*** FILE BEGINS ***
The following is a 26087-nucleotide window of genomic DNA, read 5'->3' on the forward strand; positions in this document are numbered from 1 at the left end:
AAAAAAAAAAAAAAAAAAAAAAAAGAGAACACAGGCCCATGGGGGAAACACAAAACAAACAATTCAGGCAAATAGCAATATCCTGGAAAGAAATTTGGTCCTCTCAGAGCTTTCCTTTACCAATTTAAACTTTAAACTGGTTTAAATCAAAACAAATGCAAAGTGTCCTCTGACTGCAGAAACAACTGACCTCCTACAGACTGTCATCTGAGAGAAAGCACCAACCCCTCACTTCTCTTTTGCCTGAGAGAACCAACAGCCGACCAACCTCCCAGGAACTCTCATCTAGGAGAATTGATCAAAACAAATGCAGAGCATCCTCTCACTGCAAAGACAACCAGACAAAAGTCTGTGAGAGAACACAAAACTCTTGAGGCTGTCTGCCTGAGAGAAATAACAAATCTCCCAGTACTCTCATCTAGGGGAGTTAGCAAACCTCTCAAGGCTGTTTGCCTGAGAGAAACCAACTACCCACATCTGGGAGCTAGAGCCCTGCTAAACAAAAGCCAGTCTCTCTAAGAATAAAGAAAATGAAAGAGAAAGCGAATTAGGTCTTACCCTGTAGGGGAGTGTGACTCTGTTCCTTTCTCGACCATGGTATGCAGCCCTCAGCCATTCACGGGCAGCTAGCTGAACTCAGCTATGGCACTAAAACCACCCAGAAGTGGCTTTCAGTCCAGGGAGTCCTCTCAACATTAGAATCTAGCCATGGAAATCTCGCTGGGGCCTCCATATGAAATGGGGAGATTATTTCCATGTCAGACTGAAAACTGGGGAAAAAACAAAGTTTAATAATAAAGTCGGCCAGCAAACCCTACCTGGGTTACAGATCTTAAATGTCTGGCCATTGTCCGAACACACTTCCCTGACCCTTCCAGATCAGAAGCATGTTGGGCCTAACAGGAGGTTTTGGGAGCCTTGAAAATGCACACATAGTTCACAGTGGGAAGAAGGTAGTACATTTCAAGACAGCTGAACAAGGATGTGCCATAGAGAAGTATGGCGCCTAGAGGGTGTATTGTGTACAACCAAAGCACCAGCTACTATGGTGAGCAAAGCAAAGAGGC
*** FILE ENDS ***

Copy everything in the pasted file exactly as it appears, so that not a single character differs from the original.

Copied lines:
The following is a 26087-nucleotide window of genomic DNA, read 5'->3' on the forward strand; positions in this document are numbered from 1 at the left end:
AAAAAAAAAAAAAAAAAAAAAAAAGAGAACACAGGCCCATGGGGGAAACACAAAACAAACAATTCAGGCAAATAGCAATATCCTGGAAAGAAATTTGGTCCTCTCAGAGCTTTCCTTTACCAATTTAAACTTTAAACTGGTTTAAATCAAAACAAATGCAAAGTGTCCTCTGACTGCAGAAACAACTGACCTCCTACAGACTGTCATCTGAGAGAAAGCACCAACCCCTCACTTCTCTTTTGCCTGAGAGAACCAACAGCCGACCAACCTCCCAGGAACTCTCATCTAGGAGAATTGATCAAAACAAATGCAGAGCATCCTCTCACTGCAAAGACAACCAGACAAAAGTCTGTGAGAGAACACAAAACTCTTGAGGCTGTCTGCCTGAGAGAAATAACAAATCTCCCAGTACTCTCATCTAGGGGAGTTAGCAAACCTCTCAAGGCTGTTTGCCTGAGAGAAACCAACTACCCACATCTGGGAGCTAGAGCCCTGCTAAACAAAAGCCAGTCTCTCTAAGAATAAAGAAAATGAAAGAGAAAGCGAATTAGGTCTTACCCTGTAGGGGAGTGTGACTCTGTTCCTTTCTCGACCATGGTATGCAGCCCTCAGCCATTCACGGGCAGCTAGCTGAACTCAGCTATGGCACTAAAACCACCCAGAAGTGGCTTTCAGTCCAGGGAGTCCTCTCAACATTAGAATCTAGCCATGGAAATCTCGCTGGGGCCTCCATATGAAATGGGGAGATTATTTCCATGTCAGACTGAAAACTGGGGAAAAAACAAAGTTTAATAATAAAGTCGGCCAGCAAACCCTACCTGGGTTACAGATCTTAAATGTCTGGCCATTGTCCGAACACACTTCCCTGACCCTTCCAGATCAGAAGCATGTTGGGCCTAACAGGAGGTTTTGGGAGCCTTGAAAATGCACACATAGTTCACAGTGGGAAGAAGGTAGTACATTTCAAGACAGCTGAACAAGGATGTGCCATAGAGAAGTATGGCGCCTAGAGGGTGTATTGTGTACAACCAAAGCACCAGCTACTATGGTGAGCAAAGCAAAGAGGC